8 years on - No word on fatal circumcision
The unsolved deaths of their sons almost eight years ago has left parents haunted by questions about what it was that went so horribly wrong in Ward 48 in Vergenoeg, Atteridgeville, when the boys disappeared into the nearby mountains and died at an illegal initiation school.
Members of their families and residents said last week they had failed to move on because the police had not come forward with answers, nor had anyone been brought to book.
“What we fail to understand is what they have been doing all this time,” community member Stella Tshiezela said.
She and other residents said the police had been given leads and knew who the owners of the school were. “But they were never asked to account for the deaths,” they said.
Albino Makhanya, showing the two gold medals his son, Jonathan Makubo, had won in the week before he disappeared from home, said he had hoped his son would grow up to become an international athlete, a doctor or even the president.
Makubo did not come back from school on a Friday in June 2003, and barely a week later the family were told he had died.
“When his friends brought his bag from school they said he had stayed behind to tend to his school garden. He was a keen agriculture student and had won accolades for his produce,” Makhanya said.
That week, the boy, then 14, had brought home a medal for athletics and another for his soccer skills.
When he had not arrived home by nightfall, his worried father had gone in search for him, but had not found him.
“The following morning we got a message that he was in initiation school, a tradition my family did not subscribe to,” Makhanya said.
The owners failed to meet him when he asked them to. Before the week was out, the police arrived to tell him that Makubo had died on the mountain. They promised an investigation.
“My world fell apart. His older brothers took over and Jonathan was buried, but no one from the initiation school came to offer their condolences or to shed light on our boy’s last moments,” Makhanya said.
The absence of information, the silence of the police and the refusal by the state to release the boy’s post-mortem results have held the family back.
Rose Skosana, whose son Derrick, 13, suffered the same fate, said: “All we are left with are nightmares of our frightened children, dragged to the mountain and butchered by unscrupulous adults, who have been allowed to live freely among us.”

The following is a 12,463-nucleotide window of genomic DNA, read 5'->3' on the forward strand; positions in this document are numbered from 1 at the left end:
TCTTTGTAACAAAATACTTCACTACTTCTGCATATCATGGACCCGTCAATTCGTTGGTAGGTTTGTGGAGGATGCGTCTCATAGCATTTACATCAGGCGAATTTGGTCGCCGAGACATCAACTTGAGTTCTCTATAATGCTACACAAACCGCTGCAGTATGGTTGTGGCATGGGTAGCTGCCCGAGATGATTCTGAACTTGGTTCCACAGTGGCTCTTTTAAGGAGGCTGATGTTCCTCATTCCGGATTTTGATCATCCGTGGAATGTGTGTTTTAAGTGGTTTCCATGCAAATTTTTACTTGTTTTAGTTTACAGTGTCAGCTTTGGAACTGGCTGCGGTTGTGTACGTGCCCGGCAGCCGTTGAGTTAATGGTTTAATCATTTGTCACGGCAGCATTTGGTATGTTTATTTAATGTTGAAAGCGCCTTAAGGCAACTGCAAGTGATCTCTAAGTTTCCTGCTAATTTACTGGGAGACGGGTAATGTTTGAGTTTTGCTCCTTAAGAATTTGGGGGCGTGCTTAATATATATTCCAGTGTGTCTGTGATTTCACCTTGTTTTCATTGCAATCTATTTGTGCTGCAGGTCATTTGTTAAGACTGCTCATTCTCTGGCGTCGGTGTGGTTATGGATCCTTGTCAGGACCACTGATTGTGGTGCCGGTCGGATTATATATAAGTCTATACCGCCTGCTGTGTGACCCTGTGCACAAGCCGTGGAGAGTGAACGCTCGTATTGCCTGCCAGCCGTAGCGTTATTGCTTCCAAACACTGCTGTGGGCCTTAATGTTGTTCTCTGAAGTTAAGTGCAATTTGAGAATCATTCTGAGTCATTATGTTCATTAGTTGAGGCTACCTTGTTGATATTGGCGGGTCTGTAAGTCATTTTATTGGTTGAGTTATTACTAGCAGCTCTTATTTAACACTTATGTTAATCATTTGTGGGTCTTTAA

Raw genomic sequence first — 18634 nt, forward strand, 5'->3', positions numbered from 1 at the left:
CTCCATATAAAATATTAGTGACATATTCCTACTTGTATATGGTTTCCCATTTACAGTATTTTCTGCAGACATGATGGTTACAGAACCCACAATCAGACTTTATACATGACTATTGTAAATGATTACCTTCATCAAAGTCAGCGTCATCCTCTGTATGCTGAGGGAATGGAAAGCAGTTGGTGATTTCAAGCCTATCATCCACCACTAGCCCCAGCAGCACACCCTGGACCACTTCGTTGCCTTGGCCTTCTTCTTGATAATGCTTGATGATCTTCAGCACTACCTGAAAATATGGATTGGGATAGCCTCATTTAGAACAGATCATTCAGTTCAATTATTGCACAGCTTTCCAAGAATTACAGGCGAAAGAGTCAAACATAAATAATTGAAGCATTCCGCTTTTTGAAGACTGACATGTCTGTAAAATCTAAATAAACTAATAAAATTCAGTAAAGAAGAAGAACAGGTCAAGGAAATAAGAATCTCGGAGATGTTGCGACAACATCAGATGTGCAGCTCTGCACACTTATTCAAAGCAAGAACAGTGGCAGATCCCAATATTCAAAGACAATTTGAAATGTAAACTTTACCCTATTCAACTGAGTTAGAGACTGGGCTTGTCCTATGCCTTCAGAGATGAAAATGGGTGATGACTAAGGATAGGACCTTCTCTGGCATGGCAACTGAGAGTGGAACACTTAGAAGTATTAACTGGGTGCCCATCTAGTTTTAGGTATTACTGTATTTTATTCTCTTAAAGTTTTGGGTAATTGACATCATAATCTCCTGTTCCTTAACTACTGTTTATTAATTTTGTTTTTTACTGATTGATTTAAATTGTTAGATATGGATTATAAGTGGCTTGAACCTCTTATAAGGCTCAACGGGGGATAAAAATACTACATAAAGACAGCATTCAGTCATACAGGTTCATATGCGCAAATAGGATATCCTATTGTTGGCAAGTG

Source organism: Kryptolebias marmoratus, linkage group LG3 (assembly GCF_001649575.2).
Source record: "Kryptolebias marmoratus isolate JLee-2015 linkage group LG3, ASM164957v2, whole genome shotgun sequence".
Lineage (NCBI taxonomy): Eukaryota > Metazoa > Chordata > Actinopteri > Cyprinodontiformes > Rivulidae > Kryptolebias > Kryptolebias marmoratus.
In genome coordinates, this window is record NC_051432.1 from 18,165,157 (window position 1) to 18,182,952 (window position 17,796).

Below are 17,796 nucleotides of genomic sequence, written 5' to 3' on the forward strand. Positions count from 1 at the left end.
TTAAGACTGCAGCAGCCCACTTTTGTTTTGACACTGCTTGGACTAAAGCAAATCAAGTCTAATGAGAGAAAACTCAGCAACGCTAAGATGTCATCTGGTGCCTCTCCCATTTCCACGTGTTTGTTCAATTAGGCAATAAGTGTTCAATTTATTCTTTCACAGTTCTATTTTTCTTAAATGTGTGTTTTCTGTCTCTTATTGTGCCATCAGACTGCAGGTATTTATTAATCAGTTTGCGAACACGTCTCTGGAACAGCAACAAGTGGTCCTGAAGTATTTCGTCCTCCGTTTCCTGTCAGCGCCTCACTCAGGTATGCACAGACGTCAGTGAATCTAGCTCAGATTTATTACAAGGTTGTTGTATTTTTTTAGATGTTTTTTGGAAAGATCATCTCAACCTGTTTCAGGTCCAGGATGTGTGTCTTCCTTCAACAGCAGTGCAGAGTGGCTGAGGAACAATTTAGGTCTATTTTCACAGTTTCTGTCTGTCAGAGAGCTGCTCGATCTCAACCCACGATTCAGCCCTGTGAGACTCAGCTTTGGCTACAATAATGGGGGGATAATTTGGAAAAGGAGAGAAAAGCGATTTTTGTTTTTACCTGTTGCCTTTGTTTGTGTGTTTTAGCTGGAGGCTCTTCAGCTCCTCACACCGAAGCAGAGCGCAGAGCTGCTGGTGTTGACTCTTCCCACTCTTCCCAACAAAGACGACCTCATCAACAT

Derrick son was grabbed off the street while playing soccer on May 31. Three days later they were told he was on the mountain.
“Just as we were struggling to come to terms with that the police arrived to tell us that he had died,” the grieving mother said.
Describing the sight that met the family at the state morgue, Skosana said her son’s face was contorted in a grimace of pain, his eyes and mouth were open, and vomit covered his face and head.
“When his father inspected the circumcision wound he found that more than just his foreskin had been removed, the scar ran all the way down to his naval.”
Skosana said that after the funeral the family opened a case with the Atteridgeville police, who promised to investigate the death and bring the perpetrators to book, “but we heard nothing from them for months, until we went back to find out if anything had come up”.
The community and families said they had waited all these years for the case to reach court.
They had been told it would go to the Pretoria High Court, but in January they found that all investigations had been dropped.
“They said key information had been taken from the docket, and they could do nothing more,” community member Dan Tisane said.
Health Department spokesman Simon Zwane said the results of post-mortems were confidential and released to the police and families. Atteridgeville police spokesman Constable Nari Setati failed to respond to enquiries. - Pretoria News